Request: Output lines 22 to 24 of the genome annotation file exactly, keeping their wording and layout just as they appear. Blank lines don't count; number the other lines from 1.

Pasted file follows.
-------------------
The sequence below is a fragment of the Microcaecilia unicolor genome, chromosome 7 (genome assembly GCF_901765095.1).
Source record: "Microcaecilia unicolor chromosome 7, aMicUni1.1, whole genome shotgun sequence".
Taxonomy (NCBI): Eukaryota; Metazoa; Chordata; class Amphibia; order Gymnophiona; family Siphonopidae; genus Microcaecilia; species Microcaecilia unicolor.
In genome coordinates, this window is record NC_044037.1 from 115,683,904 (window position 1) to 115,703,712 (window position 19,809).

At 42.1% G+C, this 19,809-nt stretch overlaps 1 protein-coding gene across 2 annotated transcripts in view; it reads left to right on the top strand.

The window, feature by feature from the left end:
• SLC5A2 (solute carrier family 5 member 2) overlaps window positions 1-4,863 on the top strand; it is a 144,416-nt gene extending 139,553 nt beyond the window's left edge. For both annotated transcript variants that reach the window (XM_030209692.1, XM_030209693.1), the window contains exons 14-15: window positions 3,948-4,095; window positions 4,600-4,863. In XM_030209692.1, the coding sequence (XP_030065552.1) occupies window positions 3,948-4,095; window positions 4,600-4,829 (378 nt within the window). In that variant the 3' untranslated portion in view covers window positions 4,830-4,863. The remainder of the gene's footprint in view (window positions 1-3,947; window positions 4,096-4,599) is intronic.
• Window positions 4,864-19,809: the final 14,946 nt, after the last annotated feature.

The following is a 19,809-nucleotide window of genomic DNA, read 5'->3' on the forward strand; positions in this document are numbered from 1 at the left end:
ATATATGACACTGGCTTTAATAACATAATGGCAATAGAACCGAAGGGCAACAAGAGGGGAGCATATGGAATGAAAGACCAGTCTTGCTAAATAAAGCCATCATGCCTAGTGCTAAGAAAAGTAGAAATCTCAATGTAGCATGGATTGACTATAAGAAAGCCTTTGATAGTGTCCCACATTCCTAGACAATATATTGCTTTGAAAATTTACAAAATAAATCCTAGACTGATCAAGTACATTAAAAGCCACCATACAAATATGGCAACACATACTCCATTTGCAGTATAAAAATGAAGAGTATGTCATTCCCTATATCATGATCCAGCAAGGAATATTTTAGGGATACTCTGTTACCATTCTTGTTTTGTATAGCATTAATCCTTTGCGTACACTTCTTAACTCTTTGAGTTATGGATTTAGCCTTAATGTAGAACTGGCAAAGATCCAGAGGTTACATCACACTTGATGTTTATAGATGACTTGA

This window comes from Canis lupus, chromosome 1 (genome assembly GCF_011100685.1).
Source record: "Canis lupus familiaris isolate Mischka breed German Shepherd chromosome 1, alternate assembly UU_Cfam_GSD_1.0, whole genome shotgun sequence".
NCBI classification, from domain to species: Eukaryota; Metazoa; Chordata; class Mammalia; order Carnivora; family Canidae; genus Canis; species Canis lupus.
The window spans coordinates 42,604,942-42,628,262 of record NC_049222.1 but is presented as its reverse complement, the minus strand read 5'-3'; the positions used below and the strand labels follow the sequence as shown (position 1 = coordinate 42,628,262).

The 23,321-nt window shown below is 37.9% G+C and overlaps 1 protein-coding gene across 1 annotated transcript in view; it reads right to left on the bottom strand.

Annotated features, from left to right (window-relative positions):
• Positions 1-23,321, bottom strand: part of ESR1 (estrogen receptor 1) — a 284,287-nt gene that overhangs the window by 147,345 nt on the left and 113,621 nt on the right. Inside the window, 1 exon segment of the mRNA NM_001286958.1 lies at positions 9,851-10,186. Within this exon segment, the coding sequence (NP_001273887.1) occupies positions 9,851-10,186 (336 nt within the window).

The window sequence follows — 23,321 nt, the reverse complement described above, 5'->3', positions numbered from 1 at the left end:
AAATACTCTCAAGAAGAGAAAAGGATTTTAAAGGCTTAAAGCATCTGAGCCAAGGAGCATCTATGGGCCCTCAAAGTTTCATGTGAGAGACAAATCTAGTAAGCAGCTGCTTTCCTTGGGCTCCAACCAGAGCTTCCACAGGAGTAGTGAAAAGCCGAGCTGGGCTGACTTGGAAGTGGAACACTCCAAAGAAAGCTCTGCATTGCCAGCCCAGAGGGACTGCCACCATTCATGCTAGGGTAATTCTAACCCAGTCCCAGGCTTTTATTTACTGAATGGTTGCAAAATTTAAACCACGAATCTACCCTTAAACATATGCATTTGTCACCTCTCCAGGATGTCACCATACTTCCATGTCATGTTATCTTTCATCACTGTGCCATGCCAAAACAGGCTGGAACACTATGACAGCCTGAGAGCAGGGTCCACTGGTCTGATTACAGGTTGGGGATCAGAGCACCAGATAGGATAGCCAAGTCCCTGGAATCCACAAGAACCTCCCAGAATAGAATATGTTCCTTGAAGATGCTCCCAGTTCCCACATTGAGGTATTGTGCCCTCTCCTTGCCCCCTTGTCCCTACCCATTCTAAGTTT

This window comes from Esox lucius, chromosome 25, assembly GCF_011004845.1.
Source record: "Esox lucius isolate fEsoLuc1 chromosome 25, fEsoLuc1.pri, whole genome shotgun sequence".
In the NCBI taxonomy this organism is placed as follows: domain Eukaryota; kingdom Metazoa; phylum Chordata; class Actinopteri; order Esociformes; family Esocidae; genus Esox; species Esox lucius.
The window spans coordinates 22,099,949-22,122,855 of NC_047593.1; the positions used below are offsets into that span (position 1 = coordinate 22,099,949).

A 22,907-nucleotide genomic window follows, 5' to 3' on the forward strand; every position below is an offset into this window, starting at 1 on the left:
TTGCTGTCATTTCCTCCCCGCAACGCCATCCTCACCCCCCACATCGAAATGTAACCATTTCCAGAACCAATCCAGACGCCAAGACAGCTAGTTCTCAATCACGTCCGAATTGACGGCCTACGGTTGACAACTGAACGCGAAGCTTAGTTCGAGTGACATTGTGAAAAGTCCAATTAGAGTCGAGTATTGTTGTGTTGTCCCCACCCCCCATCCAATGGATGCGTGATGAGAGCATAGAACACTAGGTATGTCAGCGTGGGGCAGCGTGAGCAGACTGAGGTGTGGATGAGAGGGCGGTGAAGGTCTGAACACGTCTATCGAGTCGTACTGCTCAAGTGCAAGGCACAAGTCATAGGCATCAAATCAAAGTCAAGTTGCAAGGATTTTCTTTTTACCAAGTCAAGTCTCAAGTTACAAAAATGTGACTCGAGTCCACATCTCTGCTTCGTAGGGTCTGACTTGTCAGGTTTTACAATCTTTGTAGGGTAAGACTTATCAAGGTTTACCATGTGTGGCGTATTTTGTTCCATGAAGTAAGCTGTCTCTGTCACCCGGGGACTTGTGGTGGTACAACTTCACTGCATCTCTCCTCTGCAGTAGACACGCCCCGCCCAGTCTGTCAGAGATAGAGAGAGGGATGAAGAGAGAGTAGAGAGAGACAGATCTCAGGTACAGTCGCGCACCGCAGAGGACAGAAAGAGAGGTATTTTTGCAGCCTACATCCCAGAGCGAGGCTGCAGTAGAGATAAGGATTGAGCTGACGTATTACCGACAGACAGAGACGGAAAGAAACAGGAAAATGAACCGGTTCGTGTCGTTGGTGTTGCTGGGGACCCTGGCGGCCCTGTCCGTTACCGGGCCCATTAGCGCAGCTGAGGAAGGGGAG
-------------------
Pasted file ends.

In the NCBI taxonomy this organism is placed as follows: domain Eukaryota; kingdom Metazoa; phylum Chordata; class Actinopteri; order Esociformes; family Esocidae; genus Esox; species Esox lucius.
The window spans coordinates 22,099,949-22,122,855 of NC_047593.1; the positions used below are offsets into that span (position 1 = coordinate 22,099,949).

A 22,907-nucleotide genomic window follows, 5' to 3' on the forward strand; every position below is an offset into this window, starting at 1 on the left: